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20/20 Hindsight - Week 9

As we all know Hindsight is 20/20. This weekly column is devoted to learning from common mistakes and serves as FFToday’s “Fantasy Football Confessional.”

Adrian Peterson296 yards on 30 carries—9.86 yards a carry against the Chargers defense—for Adrian Peterson. What is there to say? When television anchors are calling Clinton Portis’ hard-running performance almost “Adrian Peterson-like,” you understand how fast Peterson has shot up the rankings. Regardless of the fact that he’s running behind a great line, his balance in the open field is extraordinary. Peterson is still shedding DBs without losing a step just like he did at Oklahoma. Can Peterson be one the handful of NFL greats to break the 2000-yard mark?

Well, I said in the beginning of the season that I would have rather had Marshawn Lynch due to the fact that I felt Lynch came out of college with better skills as a pass blocker, receiver, and protector of the football. All those things about Lynch are still true, but Peterson turned out to be what I also said best about him in July:

But you will also see a runner with amazing balance that is extremely difficult to knock off his feet; a runner with the rare agility to successfully put spin moves on linebackers and safeties for a man of his size and strength; and a runner, when determined, has the sheer will to make yardage when nothing seems available for him to gain any. Adrian Peterson is gifted. When it comes to purely running the football and not getting tackled, I’m not sure there is a back in football I’d rather have.
Too bad I didn’t recognize Peterson as that “play to win” pick when it came to making an aggressive move in my drafts.

Despite my scoring tailing off in the FFTOC recent weeks, I entered week 9 still #17 overall. But this week could be a killer.

FFTOC Update
 Pos  Player  Pts  Comments
QB P. Rivers 6.86 Remind me to veer in the opposite direction when Matthew Berry, D.J. Nestrick, and I agree on the same “good play.”
RB C. Portis 25.6 Finally hit big on a back this season. Not A.D., but not too shabby.
RB K. Jones 7.6 And he was off to such a good start in the first half…
WR C. Chambers 5.9 …And he saved some face in the second half.
WR J. Jones 3.2 I was considering him or Jennings—oops!
WR R. Curry 1.2 Yuck
TE D. Clark 1.5 Had Kellen Winslow here…first guess is best!
K O. Mare 11.0 And he missed two FGs!!!
DEF Redskins 4.0 Playing a good young QB they don’t have much tape on…bad idea that I decided to start this defense. Imagine if I used Detroit!
  Total 66.86  

I’m about at my limit with poor outings after this clunker. If there were enough decent teams with Brees and/or Peterson in their lineup, I could tumble down the rankings quite a ways.

Let’s move on to the week one files of 20/20 Hindsight.

Would've (From The Who Would Have Known File)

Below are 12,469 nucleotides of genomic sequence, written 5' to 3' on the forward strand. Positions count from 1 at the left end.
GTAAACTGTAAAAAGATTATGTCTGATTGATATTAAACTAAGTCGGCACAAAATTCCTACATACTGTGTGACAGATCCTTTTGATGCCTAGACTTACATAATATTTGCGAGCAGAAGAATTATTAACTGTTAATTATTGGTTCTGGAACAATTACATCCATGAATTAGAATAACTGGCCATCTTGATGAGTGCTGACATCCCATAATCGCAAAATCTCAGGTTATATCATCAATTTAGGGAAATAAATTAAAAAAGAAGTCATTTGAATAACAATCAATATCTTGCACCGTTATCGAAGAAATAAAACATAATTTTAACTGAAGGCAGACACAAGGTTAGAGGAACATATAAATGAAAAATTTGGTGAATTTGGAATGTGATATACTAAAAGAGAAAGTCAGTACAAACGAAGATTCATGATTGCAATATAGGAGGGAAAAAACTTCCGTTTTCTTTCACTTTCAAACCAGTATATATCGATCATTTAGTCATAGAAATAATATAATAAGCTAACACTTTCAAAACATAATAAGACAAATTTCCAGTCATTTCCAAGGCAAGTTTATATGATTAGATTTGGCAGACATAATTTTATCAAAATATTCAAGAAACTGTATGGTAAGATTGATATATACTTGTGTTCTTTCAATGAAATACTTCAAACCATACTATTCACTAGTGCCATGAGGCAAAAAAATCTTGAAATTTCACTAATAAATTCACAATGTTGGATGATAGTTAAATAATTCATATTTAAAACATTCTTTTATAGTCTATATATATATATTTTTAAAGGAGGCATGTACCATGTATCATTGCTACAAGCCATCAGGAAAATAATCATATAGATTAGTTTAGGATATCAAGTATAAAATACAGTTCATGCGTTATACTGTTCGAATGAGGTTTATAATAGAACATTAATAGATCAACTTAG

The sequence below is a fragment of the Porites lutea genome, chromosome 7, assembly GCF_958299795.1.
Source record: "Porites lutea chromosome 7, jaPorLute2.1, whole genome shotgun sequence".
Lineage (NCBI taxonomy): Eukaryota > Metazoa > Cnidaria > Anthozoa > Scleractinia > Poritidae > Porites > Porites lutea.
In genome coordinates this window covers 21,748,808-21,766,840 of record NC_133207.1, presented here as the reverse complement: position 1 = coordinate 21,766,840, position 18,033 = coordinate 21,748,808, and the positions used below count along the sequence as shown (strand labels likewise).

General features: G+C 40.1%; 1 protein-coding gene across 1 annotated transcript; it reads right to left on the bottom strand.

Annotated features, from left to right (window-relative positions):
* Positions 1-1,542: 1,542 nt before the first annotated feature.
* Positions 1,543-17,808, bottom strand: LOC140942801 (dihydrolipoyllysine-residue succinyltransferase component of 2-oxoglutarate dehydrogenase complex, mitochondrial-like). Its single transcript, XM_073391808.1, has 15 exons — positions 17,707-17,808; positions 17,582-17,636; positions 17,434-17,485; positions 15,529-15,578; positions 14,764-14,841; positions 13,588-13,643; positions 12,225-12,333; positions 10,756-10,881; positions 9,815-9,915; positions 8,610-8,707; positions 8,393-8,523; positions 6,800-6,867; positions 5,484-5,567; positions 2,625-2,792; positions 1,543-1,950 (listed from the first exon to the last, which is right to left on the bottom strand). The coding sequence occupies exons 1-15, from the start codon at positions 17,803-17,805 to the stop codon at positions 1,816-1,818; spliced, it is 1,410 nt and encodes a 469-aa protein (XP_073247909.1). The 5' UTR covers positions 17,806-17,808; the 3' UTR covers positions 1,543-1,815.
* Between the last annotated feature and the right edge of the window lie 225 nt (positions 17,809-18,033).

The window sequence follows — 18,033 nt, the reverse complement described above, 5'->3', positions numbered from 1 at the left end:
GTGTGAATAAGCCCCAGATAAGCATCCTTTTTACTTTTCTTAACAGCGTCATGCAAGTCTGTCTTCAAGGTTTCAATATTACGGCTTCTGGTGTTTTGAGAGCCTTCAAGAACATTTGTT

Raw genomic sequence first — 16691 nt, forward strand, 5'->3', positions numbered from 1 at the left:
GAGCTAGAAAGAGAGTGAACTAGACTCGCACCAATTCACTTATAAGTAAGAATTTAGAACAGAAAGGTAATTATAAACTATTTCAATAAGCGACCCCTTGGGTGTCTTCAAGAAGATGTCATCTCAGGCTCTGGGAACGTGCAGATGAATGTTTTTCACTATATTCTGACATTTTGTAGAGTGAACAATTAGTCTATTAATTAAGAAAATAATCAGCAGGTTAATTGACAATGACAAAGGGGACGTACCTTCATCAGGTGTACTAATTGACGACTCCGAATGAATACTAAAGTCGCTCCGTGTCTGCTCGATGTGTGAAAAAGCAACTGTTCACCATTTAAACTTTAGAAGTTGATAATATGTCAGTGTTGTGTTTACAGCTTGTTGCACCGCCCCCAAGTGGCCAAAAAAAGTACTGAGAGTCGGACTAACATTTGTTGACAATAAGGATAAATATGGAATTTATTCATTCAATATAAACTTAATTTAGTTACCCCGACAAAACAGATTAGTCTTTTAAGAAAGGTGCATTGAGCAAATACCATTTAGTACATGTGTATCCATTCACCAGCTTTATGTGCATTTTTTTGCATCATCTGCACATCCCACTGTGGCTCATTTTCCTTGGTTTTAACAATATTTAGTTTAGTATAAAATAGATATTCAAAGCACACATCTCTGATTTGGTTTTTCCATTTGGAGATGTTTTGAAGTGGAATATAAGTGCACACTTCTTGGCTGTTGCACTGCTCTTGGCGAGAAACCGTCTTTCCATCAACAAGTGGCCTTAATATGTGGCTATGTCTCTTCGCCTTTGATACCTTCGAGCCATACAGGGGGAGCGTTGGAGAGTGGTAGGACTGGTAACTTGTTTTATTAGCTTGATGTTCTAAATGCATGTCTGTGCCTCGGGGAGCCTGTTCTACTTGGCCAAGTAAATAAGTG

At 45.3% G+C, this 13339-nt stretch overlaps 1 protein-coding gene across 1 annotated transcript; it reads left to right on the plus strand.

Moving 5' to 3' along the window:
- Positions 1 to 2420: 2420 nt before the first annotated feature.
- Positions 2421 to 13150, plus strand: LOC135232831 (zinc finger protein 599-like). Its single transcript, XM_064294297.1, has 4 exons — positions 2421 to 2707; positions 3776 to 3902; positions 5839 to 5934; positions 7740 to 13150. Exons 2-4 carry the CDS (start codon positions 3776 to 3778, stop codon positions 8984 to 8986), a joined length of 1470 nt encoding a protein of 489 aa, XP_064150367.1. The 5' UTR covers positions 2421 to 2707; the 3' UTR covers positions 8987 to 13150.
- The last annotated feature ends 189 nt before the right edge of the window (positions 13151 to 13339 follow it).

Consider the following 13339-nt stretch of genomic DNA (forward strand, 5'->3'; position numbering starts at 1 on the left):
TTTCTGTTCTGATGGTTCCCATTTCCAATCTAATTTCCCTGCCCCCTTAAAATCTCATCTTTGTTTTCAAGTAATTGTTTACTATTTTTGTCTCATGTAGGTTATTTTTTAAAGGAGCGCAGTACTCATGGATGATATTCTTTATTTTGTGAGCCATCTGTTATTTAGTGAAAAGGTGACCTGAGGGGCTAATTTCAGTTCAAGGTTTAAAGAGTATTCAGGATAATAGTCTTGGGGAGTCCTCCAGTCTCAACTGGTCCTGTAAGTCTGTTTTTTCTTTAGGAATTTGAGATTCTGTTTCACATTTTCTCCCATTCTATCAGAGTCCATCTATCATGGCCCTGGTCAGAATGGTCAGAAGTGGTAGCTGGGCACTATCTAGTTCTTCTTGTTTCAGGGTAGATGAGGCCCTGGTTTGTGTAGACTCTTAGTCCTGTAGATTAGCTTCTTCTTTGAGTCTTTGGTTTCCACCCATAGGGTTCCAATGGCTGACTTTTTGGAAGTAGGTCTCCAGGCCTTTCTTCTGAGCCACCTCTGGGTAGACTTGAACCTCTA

Greg Jennings Would Become Favre’s Big Play Guy: In less than a week Greg Jennings has caught three bombs for scores. Jennings demonstrated in spurts as a rookie that he had a knack for getting deep. Favre actually was quoted last year as saying Jennings had the potential to be the best receiver he’s ever had (check and find). The reason Jennings is coming to life has as much to do with the presence of Donald Driver and James Jones as it does his full recovery from an injury sustained early in the season. Favre now has three receivers with the speed to go deep, but the hands and toughness to go across the middle.

Certain types of receivers can make a passing offense more rigid than others. A perfect example is the Jacksonville Jaguars. Dennis Northcutt is a great underneath option, but his effectiveness is generally within 20 yards of the line of scrimmage. If Northcutt gets open deep, it’s the occasional great route/blown coverage/opposing DB slipped situation. Earnest Wilford is the same kind of player, but has enough height to be a redzone threat—although the Jags no longer utilize him this way. He also doesn’t play enough to be considered a starter. John Broussard is a burner, but he’s a rookie and a vast majority of his targets are deep routes. Reggie Williams has decent build-up speed, but he’s not sudden. He also seems content with his being below average as a pro. I bet he doesn’t realize that’s what he is—he probably blames his lack of playing time and looks on the QB and coaching staff—but his lack of opportunities comes from his inconsistency of performance and remaining professional. In other words, he’s been in the league 4 years and he’s still immature.
And I can’t even begin to tell you about Matt Jones because as a rookie he appeared to have the skills to become a multi-dimensional receiver. Is he injury prone? Is the reason he’s in the doghouse warranted or not?

What this means is Jacksonville better have a lead for be facing a lesser team because defenses really don’t have to pick their poison. They can dare the Jags to throw because they know who the dangerous deep guy is. The Jags are an extreme example, but you can also see the same thing with a team like the Bears—Berrian is the one multi-purpose guy and the rest are either underneath possession players or strictly deep threats. The Giants (until Steve Smith gets healthy and more experienced) and Bills are the same type of team. This is a bit better situation to have, but still allows defenses some ability to strategize effectively. But teams such as New England, Indy, and Green Bay have 2-3 receivers with the speed to get deep, but the ability to make catches anywhere on the field. This poses way more issues for a defense.